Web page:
Furthermore, quite withdrawn from sensuality, withdrawn from unskillful mental qualities, he enters & remains in the first jhana: rapture & pleasure born from withdrawal, accompanied by directed mind & evaluation. He permeates & pervades, suffuses & fills this very body (kāyaṃ) with the rapture & pleasure born from withdrawal. Just as if a skilled bathman or bathman’s apprentice would pour bath powder into a brass basin and knead it together, sprinkling it again & again with water, so that his ball of bath powder — saturated, moisture-laden, permeated within & without — would nevertheless not drip; even so, the monk permeates… this very body with the rapture & pleasure born of withdrawal. There is nothing of his entire body unpervaded by rapture & pleasure born from withdrawal. And as he remains thus heedful, ardent & resolute, any memories & resolves related to the household life are abandoned, and with their abandoning his mind gathers & settles inwardly, grows unified (ekodi) & centered (samādhiyati). MN 119

This thread began as a simple observation that different teachers have different definitions of jhana. I’ve no interest in analysing, defending, or debunking the rather long list of teachers listed on Brasington’s web page. If you, or anyone else, is interested in such analysis, Brasington gives links to the teachings of each of them.


Thanks Mike. I was expressing the very same in my requests of you to make your posts more specific. Regards. :koala:

Sorry if I came across as too heavy, as you may have noticed I find the topic somewhat frustrating! :relaxed:


A bhikkhu I once knew told me how he got going in meditation.
Apparently at first he found it very hard to meditate at all. Being quite an intellectual
type his mind was always full of thoughts. He would sit, an hour at a
time, struggling desperately with the thoughts and trying to
concentrate on the breathing, but the thoughts just kept on coming.
On one occasion he had sat out the hour in the same ineffectual
battle, but was quite worn out with the struggle. He got up and
flopped into an easy chair to relax at last, and suddenly, quite out
of the blue, a great overwhelming joy welled up in him, like nothing
he had experienced before. He just sat there, basking in it, and
seeing that the thoughts just didn’t really matter - just the joy. He
said, he never had a problem with meditation again. He just sat down,
and relaxed into it, and the same joy and peace always came. He was
convinced this was when he really got going in meditation, the first
stage of real meditation. Before, he was just TRYING to meditate. He
always insisted meditation is much more about relaxation than

Pītimanassa kāyo passambhati. Passaddhakāyo sukhaṁ viharati. Sukhino cittaṁ
samādhiyati. Dii.313

When the mind experiences joy, the body relaxes, and when the body is
relaxed one finds satisfaction, and in satisfaction the mind becomes

Another, simpler description of the first level of jhana, surely.

Perhaps Buddhaghosa was more interested in concentration.


[quote=“mikenz66, post:1, topic:3317”]
I find this a little confusing, since there are a number of people who swear by the Early Buddhist Texts who interpret the jhana passages in the suttas as indicating a highly absorbed state (E.g. Vens. Brahm, Sujato, Bramali, Analayo).[/quote]

You can remove the Ven. Analayo from that list, because he wrote this:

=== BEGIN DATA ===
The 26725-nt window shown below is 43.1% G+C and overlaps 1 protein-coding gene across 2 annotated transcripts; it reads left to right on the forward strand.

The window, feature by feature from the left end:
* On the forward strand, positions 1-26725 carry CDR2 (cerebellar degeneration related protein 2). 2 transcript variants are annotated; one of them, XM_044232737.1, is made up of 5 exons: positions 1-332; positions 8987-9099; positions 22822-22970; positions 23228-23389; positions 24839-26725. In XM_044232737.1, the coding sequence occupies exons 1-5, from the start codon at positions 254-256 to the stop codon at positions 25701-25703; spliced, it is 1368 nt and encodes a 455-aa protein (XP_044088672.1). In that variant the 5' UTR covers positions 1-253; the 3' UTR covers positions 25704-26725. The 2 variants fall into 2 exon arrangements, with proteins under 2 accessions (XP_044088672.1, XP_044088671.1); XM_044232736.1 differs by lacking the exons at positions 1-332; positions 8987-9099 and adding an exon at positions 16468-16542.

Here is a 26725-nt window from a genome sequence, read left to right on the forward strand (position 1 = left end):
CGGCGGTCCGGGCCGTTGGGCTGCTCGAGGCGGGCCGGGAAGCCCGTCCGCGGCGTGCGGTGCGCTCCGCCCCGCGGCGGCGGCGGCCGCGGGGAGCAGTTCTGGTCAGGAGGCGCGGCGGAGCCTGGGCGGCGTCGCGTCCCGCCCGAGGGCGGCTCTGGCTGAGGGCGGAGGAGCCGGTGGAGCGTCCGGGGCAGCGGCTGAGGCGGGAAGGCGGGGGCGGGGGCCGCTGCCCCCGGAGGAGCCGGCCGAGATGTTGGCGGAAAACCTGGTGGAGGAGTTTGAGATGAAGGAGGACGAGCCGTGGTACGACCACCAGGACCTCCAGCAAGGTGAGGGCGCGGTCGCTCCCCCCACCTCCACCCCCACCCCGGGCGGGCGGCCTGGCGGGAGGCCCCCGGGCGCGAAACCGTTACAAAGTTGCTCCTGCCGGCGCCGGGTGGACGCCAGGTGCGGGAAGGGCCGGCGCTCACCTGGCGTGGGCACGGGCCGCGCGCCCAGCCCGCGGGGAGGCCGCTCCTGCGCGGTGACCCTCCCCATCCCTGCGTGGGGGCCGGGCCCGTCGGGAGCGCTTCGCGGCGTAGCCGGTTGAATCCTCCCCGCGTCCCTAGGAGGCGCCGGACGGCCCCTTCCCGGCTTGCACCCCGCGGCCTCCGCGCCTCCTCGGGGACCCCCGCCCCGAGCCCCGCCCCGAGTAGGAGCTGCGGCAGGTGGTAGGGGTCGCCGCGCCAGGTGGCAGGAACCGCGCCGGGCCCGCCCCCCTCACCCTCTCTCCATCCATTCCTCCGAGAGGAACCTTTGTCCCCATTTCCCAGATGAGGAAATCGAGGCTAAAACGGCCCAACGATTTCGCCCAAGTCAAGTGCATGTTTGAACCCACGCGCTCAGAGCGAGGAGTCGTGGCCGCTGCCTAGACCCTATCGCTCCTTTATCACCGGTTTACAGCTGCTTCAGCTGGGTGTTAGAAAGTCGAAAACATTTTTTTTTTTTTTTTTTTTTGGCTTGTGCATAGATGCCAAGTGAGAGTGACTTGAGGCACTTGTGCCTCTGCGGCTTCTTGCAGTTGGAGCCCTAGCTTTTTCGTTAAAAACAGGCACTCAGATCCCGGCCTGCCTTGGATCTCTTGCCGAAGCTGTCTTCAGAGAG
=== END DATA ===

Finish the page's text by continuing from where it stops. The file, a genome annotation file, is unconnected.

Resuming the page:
An important term for meditative absorption is samadhi. We often translate that as concentration, but that can suggest a certain stiffness. Perhaps unification is a better rendition, as samadhi means to bring together. Deep samadhi isn’t at all stiff. It’s a process of letting go of other things and coming to a unified experience.

? I don’t think this is relevant. In fact all of us agree with Ven Analayo here, and avoid the use of “concentration” in the context of samadhi. Samadhi is indeed a “unified experience”, and in a unified experience you cannot have the presence of external senses.


Thanks Bhante. That’s also my understanding. The translation of samadhi and jhana is a separate issue fro whether external senses are operational in jhana, and Ven Analayo’s lectures http://agamaresearch.ddbc.edu.tw/teaching seem to me to clearly place him on the list that I gave (as opposed to other Venerables such as Thanissaro, Vimalaramsi, who have different interpretations).

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a yogic word for concentration is dharana, but samadhi they also have, so at least in the yogic context samadhi must mean something else

in the chapter Samadhi-pada of his ‘Yoga sutras’ Patanjali speaks of the state of yoga, that is unification

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I don’t know about the yogic systems, but it’s clear that samadhi sometimes involves jhana in the suttas, and sometimes doesn’t. See AN 4.41.


A Hindu Monk talking about lights.

From the Wiki article:
Vivekananda published a summary of Raja Yoga from Kurma Purana. In the summary, he defined the meaning, purpose and procedure of meditation. The procedures of meditation—[28]

Sit straight, and concentrate on the divine light(true form of God) between the eyebrows that’s what he meant by Samprkeshy Nasikagram (ie place between your eyebrows, not your nose tip).This whole process of divine meditation can only be initiated by an enlightened master who himself have seen God and can make you see that right at the time of Deeksha.Later on, we have to concentrate our mind on that divine light. And after daily practicing, you can attain the oneness with God.You need not to facade your appearance of humble man/woman as all the characteristics of dharma will originate from within

I don’t know much about Hinduism, but I find it striking compared to what the Buddha taught about the “meaning, purpose and procedure of meditation.” I don’t see much value in “attaining oneness with God”.